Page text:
Well Done…

“In command and leadership many qualities, attributes and techniques are required ‐‐ including drive, force, judgement, perception and others. But nothing can replace the inspiration and lift that comes from commending a job well done.” Aubrey Newman (1903 to 1994) Major General Aubrey Strode “Red” Newman (1903–1994) served in the US Army for 34 years.… Read More

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Administrative Risk…

“It is comparative easy to know what you want to do in any kind of war. Leadership consists in knowing whether you can do it ‐ the risks you have to take. In the jungle the chief risks for the higher commander, brigadier and upwards, are administrative. He must learn to be a judge of… Read More

Ethical Compromise…

“The state of ethical conduct is abysmal. Few battalion commanders can afford integrity in a zero defects environment. Telling the truth ends careers quicker than making stupid mistakes or getting caught doing something wrong. I have seen many good officers slide into ethical compromise.” Army Research Institute’s (ARI’s) command climate assessment, quoted in General Dennis… Read More

Through the Eyes…

“What troops and subordinate commanders appreciate is that a general should be constantly in personal contact with them, and should but see everything simply through the eyes of his staff.” Field Marshal A.P. Wavell (1883 to 1950) Archibald Percival Wavell, 1st Earl Wavell, in full Archibald Percival Wavell, 1st Earl Wavell (of Eritrea and of… Read More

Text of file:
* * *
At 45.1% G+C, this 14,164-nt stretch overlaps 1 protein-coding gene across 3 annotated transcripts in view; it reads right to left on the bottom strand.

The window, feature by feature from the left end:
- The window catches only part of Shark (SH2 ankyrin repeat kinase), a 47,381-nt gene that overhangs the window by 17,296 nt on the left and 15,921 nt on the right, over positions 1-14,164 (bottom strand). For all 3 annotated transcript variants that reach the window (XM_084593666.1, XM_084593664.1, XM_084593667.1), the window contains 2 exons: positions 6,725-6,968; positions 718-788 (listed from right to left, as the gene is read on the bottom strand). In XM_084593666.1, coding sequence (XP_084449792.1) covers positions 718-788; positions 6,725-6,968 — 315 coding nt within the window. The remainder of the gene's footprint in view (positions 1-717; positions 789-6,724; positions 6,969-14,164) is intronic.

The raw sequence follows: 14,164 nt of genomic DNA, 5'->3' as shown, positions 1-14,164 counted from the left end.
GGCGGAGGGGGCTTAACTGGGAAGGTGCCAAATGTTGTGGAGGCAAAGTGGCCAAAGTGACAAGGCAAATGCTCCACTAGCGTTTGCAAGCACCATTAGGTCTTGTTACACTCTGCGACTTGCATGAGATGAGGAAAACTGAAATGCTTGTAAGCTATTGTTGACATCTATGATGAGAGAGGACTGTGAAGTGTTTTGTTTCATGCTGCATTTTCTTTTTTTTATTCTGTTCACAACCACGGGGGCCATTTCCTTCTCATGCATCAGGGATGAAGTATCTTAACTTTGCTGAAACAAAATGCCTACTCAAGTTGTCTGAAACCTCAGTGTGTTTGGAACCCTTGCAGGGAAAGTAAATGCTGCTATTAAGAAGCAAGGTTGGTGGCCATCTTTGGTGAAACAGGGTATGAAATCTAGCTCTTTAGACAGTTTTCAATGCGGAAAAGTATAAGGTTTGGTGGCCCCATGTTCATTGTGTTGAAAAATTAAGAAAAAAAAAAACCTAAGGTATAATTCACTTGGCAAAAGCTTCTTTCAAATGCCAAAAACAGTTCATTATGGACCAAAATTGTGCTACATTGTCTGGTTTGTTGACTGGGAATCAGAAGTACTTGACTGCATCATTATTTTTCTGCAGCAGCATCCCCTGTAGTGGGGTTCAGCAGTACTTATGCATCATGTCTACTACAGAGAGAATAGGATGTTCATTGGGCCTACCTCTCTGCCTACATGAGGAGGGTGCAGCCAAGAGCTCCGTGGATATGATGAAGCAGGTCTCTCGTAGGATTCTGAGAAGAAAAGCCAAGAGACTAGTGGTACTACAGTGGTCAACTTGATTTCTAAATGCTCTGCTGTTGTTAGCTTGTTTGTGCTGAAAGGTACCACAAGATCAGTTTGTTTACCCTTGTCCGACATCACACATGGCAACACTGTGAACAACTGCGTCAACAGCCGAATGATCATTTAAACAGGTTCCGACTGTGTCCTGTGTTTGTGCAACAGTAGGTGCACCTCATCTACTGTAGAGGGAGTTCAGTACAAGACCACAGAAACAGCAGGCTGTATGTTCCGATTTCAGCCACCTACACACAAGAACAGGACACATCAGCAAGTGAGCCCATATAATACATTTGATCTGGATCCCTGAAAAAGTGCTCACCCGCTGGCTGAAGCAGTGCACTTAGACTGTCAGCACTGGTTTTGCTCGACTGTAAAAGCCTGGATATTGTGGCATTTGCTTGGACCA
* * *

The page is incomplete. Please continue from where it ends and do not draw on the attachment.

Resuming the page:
Division of Skill…

“Man for man one division is as good as another. They vary only in the skill and leadership of their commanders.” General Bradley (1893 to 1981) Omar Nelson Bradley was a US Army officer who commanded the Twelfth Army Group, which helped ensure the Allied victory over Germany during World War II. He later served… Read More

The Head…

“The personality of the general is indispensable; he is the head, he is the all, of an army. The Gauls were not conquered by the Roman Legion, but by Caesar. It was not before the Carthagenian soldiers that Rome was made to tremble, but before Hannibal. It was not the Macedonian phalanx which penetrated into… Read More

The Final Decision…

“A Platoon Commander who joins a platoon for the first time will normally have over 150 years experience among his Warrant Officers, Sergeants, Junior NCOs and men. Use them, seek and accept advice from them but remember one thing; it is you the Platoon Commander, the leader that must make the final decision.” Master Warrant… Read More